Conclusions and Commentary
The rapid growth of the World-Wide Web has created enormous opportunities for making more organizational information available to decision-makers. Web architectures permit Information Systems professionals to centralize and control information and yet easily distribute it in a timely manner to managers who need it. Also, the internal Internet or Intranet is providing many opportunities for delivering information from data warehouses, models and other tools to the desktop. The Web DSS permit and encourage further analysis and collaboration. The technologies and software associated with Decision Support Systems continues to change rapidly and development tools are overlapping for some applications. In general, managers and IS staff need to recognize that the overall technological and social context of DSS and business management is changing.
The new managers who are and will be using company Intranets and the Internet are more technologically sophisticated than the managers of the past. They will have high expectations for DSS, but in many ways they will be much better customers of computerized decision support. The DSS design and development environment is changing as rapidly as the software tools and in as positive a direction. The Web technologies will facilitate improved DSS tools at manager's desktops.
General Managers need broad knowledge of the managerial and technical issues associated with the various categories of Decision Support Systems. MIS professionals need this same general knowledge and they need specific skills in analysis, design and development of DSS.
In 1974, Gordon Davis wrote "The application of computer technology and MIS concepts has produced some spectacular successes and also some rather expensive failures." Both successes and failures will still occur. Failures occur in leading edge application areas and for what turn out to be overly ambitious projects. A shortage of MIS professionals is also slowing development in some areas and increasing failures of innovative systems. All of us need to recognize that resistance to change and insufficient user involvement contributes to DSS project failure in some situations. Managers need to resolve political issues associated with building new Decision Support Systems and providing greater access to management information. For example, senior managers need to address questions like: How should data be shared and how much data should be shared? Should all managers be required to use a DSS and support systems like email?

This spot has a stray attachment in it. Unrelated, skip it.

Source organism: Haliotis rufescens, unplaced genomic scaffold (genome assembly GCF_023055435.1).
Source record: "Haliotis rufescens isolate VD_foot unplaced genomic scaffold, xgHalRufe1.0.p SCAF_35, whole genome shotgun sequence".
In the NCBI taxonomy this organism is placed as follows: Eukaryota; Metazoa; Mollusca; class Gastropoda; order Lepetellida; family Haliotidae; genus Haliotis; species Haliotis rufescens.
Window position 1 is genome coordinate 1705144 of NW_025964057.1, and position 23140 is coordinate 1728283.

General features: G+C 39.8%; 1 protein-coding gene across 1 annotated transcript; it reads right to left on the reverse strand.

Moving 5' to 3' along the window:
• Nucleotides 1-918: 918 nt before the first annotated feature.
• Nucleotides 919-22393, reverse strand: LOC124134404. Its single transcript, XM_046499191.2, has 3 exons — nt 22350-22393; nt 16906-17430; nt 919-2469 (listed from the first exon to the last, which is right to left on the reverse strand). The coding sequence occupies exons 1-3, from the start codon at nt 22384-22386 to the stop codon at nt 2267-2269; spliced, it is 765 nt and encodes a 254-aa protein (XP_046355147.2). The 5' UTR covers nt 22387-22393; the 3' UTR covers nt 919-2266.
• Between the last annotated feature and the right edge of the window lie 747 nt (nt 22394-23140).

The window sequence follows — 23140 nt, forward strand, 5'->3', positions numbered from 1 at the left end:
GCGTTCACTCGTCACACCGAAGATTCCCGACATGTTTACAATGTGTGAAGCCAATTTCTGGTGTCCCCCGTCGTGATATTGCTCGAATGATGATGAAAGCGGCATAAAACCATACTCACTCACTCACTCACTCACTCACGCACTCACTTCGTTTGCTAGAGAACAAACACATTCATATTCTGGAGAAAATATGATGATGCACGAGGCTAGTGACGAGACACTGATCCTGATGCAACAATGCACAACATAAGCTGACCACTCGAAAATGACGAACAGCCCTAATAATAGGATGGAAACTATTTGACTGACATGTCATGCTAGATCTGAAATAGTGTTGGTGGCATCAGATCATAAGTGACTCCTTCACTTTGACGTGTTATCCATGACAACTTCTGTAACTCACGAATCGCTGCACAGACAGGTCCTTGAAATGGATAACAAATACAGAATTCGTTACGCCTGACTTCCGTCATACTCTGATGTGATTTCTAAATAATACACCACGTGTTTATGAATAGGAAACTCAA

Managers and MIS practitioners need to consider at least five major issues associated with building and using Decision Support Systems. First, we must determine what business and decision processes should be computerized? And in some situations we need to ask what part of the process should be supported? In many companies this issue needs to be re-examined for current Decision Support Systems. Chapters 2 and 3 address this issue. Second, we must ask what data should be captured in processes and how should it be stored and integrated? Continuing to rely on existing decision processes may limit the information that can be provided to decision-makers. Chapter 4 discusses DSS design and development issues.
Third, we need to ask how data should be processed and presented to support decision-making? Chapter 5 emphasizes user interface design issues. Fourth, and perhaps the major issue is whether current Decision Support Systems are creating results that are "decision-impelling"? (based on Davis, 1974, p. 6). Chapters 7 to 11 review the possibilities for building innovative DSS.
Finally, we need to ask what information technology should be used for building DSS? Chapter 6 reviews DSS architecture and networking issues. Managers need some technical familiarity and sophistication to evaluate the wide-ranging set of technologies that are available for DSS applications. Understanding the various categories of Decision Support Systems that can be built begins the task of rationally answering the above questions. Subsequent chapters provide more elaboration and some details.
Decision Support Systems are not a panacea for improving business decisions. Most people acknowledge that managers need "good" information to manage effectively, but a DSS is not always the solution for providing "good" information. A DSS is limited by the data that can be obtained, the cost of obtaining, processing, and storing the information, the cost of retrieval and distribution, the value of the information to the user, and the capability of managers to accept and act on the information. Our capabilities to support decision-making have increased, but we still have very real technical, social, interpersonal and political problems that must be overcome when we build DSS. Chapter 12 addresses these issues and the evaluation of proposed DSS projects.
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